The Ministry of Primary Industries embarked on a strategy in 2006, which it says has since seen a 57% decrease in notified cases of campylobacter by conducting regular audits of poultry processors and monitoring new strains.
“We are now in the process of reviewing the strategy,” said Jo Goodhew, adding that her ministry is also assessing changes to a national microbiological database, which includes poultry and red meat.
The government is also looking at non-food-borne cases of the bacterium, which can come from sources such as contaminated rural water supplies and live animal contact, though its emphasis will remain on poultry.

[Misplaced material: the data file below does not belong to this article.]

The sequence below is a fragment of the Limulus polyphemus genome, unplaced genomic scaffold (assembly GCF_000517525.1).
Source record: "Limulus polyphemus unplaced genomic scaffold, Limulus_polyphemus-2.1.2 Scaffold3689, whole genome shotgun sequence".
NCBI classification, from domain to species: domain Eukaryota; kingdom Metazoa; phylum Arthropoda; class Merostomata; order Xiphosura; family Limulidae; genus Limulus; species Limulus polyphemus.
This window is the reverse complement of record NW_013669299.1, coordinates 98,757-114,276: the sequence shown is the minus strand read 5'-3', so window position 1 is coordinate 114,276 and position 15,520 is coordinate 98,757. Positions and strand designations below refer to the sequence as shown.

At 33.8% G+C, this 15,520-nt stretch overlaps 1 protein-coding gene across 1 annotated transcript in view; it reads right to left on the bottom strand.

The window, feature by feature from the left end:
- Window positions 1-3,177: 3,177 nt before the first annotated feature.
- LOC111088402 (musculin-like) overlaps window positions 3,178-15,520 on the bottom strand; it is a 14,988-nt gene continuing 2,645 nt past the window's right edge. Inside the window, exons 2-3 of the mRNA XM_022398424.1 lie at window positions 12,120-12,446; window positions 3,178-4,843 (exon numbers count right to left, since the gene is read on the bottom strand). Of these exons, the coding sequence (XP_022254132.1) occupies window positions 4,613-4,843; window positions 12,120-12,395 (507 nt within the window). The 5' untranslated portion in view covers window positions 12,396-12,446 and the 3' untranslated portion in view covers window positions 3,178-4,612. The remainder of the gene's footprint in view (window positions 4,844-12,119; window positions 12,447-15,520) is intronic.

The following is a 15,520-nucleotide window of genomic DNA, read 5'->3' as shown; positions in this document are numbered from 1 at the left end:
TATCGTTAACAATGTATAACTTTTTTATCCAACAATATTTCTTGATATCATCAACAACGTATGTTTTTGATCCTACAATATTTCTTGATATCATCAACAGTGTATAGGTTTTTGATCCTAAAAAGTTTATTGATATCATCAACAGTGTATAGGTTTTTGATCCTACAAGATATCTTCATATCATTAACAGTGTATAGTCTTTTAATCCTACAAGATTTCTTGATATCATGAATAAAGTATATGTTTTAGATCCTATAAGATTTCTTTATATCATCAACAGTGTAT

“Public health experts, industry and the government have always agreed that reducing campylobacter in chicken is a priority and collaboration has been key in helping us achieve reductions so far,” said Goodhew.
“We acknowledge that more work needs to be done collaboratively to see continuous progress towards the goal of reducing food-borne illnesses related to Campylobacter.”